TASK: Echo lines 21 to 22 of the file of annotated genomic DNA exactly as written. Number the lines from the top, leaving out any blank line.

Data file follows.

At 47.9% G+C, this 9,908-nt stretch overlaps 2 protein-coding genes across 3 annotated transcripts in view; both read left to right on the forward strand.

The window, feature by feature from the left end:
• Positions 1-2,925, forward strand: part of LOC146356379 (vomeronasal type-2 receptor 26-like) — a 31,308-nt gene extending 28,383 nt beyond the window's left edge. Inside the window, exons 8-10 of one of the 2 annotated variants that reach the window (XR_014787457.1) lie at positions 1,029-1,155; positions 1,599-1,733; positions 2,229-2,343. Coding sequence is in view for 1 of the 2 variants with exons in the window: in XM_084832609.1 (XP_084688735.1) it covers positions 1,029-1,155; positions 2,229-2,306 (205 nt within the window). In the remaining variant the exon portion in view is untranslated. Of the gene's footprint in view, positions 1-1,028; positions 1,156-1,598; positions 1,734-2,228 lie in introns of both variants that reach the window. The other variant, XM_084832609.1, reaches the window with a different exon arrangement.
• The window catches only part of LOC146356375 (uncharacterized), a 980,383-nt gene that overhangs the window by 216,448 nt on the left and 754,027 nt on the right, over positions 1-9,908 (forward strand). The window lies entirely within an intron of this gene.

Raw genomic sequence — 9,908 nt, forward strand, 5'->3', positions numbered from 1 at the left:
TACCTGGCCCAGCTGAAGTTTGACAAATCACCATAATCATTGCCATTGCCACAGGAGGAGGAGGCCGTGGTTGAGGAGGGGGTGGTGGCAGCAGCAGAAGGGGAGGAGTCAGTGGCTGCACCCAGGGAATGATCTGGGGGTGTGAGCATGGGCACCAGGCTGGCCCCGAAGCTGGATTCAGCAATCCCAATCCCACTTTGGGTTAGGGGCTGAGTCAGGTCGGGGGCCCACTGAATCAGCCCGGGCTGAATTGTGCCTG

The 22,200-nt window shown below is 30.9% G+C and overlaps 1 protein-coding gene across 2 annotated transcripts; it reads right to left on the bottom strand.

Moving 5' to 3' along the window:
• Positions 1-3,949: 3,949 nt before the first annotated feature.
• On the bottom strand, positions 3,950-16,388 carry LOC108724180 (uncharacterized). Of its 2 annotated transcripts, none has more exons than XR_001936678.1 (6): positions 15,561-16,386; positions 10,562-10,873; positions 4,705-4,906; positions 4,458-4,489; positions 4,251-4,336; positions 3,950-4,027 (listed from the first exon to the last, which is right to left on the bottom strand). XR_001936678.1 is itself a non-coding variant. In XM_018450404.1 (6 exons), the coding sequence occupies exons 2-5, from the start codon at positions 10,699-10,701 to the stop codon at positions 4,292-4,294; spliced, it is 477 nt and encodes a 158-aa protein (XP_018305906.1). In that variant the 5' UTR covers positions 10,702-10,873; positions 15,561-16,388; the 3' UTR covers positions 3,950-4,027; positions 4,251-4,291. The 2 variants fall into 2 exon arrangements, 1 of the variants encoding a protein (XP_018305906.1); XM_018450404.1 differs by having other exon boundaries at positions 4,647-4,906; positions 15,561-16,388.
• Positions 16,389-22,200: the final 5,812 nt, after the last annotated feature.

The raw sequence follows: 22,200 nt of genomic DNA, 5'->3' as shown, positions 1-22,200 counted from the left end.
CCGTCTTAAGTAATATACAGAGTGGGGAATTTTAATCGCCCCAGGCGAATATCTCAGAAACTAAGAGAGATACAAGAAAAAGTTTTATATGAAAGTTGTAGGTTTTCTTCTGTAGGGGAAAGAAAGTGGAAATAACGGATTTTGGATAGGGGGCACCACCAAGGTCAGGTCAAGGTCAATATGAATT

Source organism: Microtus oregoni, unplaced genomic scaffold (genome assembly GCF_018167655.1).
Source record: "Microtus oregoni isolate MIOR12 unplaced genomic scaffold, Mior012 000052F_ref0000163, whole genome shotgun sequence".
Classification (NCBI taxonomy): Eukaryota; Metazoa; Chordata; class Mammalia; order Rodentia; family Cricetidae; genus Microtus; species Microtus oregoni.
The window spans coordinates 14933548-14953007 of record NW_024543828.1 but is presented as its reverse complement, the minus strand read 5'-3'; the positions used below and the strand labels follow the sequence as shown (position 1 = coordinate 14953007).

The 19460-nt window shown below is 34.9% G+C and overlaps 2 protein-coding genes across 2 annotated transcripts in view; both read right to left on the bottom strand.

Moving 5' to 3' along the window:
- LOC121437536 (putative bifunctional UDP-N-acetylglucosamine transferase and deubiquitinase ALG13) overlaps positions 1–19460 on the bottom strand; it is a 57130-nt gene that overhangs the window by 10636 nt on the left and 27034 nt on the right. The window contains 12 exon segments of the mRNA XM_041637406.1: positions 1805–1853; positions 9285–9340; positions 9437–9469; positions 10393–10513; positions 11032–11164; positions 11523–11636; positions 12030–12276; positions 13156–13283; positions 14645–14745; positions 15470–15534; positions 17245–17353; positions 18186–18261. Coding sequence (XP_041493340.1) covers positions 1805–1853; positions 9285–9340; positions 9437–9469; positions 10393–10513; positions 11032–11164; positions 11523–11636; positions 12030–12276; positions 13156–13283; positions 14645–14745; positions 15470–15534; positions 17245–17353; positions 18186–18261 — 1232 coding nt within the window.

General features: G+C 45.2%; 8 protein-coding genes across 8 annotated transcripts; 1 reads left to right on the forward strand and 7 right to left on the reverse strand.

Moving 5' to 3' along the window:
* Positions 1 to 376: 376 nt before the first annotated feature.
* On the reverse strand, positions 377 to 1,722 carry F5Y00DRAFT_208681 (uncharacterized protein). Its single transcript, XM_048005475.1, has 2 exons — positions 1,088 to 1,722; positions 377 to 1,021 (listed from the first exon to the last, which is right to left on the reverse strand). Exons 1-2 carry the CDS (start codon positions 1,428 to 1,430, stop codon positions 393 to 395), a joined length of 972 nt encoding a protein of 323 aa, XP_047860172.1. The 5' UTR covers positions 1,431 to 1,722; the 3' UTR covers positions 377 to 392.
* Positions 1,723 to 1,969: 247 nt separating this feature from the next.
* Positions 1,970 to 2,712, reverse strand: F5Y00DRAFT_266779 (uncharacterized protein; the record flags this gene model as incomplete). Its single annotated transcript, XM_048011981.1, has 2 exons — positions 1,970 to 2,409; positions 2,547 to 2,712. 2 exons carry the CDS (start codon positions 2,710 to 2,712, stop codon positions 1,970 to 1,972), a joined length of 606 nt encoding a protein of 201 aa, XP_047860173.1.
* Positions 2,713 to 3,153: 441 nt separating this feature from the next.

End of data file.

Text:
General features: G+C 45.2%; 8 protein-coding genes across 8 annotated transcripts; 1 reads left to right on the forward strand and 7 right to left on the reverse strand.

Moving 5' to 3' along the window: